By David on Jul 1, 2010

  15. I like the turn of phrase: idols to ideals. Didn’t so much like: fetishization of geography. But I can see why people think that. It’s just that the majority of the world can not live in their heads like Western intellectuals can. They need houses. :) And generally, it matters to the average guy that said house is in a place where he has either a history or family or feels some sort of backward and forward reaching destiny.

    This Western concept of living anywhere with a clean slate and looking only forward is strange to billios of people, and I’m not sure this self made man with no past thing is working out too well for the West, either. Time will tell. (Not that I’m talking about any particular self made man with no past, mind you.)

    I’m with you all the way on the empathy thing.

    I feel like we’d have great arguments over coffee. Thanks for writing back!

    By Sara K. Eisen on Jul 1, 2010

  16. David-

    Re: the historical shift from idols to ideals

    I think it hasn’t necessary shifted so far. Many worship their ideals as blindly as they once worshipped their idols: to the extent that the ‘ideals’ replace logic, thought and humanity.

    Aside from the many historical examples of communal worship of ideals over individuals- communism and Naszi’im to name a few choice ones- Jihadism to name a current one, many individuals and groups worship their ideals without thinking or using context.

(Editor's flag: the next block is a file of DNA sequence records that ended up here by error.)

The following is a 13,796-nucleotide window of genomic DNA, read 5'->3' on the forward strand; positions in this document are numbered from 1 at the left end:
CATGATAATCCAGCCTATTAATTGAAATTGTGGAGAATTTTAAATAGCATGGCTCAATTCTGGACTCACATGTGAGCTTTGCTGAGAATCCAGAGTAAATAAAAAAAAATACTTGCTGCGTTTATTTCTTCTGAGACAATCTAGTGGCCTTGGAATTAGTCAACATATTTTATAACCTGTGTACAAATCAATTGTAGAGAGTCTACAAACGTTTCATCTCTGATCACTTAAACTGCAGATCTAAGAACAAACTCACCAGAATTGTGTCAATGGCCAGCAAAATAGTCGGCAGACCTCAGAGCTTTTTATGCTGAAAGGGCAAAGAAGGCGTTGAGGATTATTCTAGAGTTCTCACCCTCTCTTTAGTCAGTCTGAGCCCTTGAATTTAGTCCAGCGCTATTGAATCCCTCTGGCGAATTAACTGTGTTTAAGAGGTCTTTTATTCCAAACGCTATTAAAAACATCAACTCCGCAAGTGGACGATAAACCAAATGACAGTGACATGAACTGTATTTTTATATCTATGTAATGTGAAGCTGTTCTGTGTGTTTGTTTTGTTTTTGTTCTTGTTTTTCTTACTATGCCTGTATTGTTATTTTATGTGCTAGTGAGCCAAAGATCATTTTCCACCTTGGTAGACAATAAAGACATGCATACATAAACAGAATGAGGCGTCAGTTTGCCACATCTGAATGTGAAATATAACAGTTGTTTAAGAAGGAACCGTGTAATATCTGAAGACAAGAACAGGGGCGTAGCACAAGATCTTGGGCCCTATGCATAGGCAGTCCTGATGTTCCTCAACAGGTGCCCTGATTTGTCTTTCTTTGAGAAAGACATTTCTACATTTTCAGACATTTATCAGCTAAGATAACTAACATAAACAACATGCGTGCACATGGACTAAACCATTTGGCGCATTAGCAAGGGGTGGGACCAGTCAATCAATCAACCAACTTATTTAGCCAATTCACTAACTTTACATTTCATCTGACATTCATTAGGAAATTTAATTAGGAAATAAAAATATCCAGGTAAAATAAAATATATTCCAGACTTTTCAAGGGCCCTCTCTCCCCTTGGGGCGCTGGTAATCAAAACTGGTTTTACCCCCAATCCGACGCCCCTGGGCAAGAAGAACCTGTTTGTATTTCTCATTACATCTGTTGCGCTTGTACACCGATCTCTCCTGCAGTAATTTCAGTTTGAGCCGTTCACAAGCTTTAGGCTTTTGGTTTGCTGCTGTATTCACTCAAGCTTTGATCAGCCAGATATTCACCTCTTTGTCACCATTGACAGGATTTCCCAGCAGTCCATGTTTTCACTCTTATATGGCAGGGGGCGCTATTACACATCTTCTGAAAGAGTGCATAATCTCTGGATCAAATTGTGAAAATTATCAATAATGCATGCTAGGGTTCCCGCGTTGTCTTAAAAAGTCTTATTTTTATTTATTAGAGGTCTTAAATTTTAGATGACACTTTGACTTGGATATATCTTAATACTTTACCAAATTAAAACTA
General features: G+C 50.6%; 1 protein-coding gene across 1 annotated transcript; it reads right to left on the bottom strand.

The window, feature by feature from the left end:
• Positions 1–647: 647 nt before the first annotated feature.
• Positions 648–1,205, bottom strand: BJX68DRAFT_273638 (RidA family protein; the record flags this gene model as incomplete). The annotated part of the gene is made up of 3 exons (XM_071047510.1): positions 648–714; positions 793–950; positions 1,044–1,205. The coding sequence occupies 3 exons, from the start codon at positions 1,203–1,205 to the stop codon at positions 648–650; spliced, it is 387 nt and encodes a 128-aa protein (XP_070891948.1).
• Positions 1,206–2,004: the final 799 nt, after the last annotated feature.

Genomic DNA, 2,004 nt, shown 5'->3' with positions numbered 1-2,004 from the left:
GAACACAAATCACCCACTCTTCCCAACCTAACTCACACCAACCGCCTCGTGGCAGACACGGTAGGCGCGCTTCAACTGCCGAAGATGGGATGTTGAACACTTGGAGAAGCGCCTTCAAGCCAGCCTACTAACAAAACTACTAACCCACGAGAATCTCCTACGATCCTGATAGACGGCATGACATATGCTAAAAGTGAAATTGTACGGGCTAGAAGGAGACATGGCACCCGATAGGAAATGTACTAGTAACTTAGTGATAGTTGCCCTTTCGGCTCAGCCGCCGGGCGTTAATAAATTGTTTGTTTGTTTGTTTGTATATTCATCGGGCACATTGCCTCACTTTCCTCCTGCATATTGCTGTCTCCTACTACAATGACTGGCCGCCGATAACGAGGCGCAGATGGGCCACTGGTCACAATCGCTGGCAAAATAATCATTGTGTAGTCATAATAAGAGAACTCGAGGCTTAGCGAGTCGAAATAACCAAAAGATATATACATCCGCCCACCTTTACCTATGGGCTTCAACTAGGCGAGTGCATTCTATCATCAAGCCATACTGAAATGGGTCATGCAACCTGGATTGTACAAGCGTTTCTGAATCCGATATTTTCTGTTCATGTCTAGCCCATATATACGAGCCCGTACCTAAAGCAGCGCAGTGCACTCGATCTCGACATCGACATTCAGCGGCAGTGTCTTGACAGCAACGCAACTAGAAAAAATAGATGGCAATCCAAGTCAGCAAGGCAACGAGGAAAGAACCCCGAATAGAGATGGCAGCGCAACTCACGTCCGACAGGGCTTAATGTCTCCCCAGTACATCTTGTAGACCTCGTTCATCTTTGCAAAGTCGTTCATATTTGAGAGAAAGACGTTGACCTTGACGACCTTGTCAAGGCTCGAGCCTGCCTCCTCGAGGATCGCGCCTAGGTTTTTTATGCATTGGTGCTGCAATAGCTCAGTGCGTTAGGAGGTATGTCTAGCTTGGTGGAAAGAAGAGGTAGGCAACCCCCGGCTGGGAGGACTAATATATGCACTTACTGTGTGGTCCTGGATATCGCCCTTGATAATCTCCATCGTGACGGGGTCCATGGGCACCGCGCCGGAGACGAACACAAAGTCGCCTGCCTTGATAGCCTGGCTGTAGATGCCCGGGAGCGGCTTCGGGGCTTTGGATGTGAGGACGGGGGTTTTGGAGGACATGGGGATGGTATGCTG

So, you have wealthy American women from LA on a Flotilla to support Hamas which is an oppressive, sexist terrorist (to their own as well regime. There is no thought there.

    In all woship there must be rational thought, discourse and discretion. Ours is unique in that it demands it.

    By Shoshanna on Jul 2, 2010

  17. I agree with Shoshanna! Many “ideals” are the new idols. Judaism’s precept against idol worship is as relevant today as it ever was.

    By Diana Barshaw on Jul 2, 2010

  18. I agree…Just make sure this sentiment goes both ways, and applies all around. Our people sometimes cross this line as well.

    By Sara K. Eisen on Jul 2, 2010

  19. Thats why I wrote “In all woship there must be rational thought, discourse and discretion. Ours is unique in that it demands it.”

    We live in extreme times and many do not follow the dictate to think- rather they follow blindly the false idolatry of ideals.

    I live in an area with a large concentration of ‘our people’ who worship their ideals and do not bother an iota with thought for people, consequences or rationale.

    So yes, it holds to all. Each and every human being needs to balance thought, ideals and consequences of action within the context of reality -as it is- not as we want it to be.

    By Shoshanna on Jul 2, 2010

  20. I couldn’t agree more, I don’t want to name names right now so close to Shabbat, but there are most definitely those among us who worship idols no better than the golden calf, – worship rabbis, worship money, I think there are even some who put Kashrut before God.

    On other matters there a few things that David said that make me fume. For example,
    “Your faith’s triumph of timeless universals over rigid particulars”, and “the ritualization of memory” (in a negative way) and “fetishization of geography”
    Judaism is so much more complex. No NOT a triumph of universal over particular, instead an amazing mix of the two where BOTH are given importance. And yes we do remember everything! That is one of our secret weapons, that is one reason why we’re still here. And as for the making a fetish of geography statement… Sara I wish you would write a blog about that one, because I can’t adequately tear it to shreds in a comment.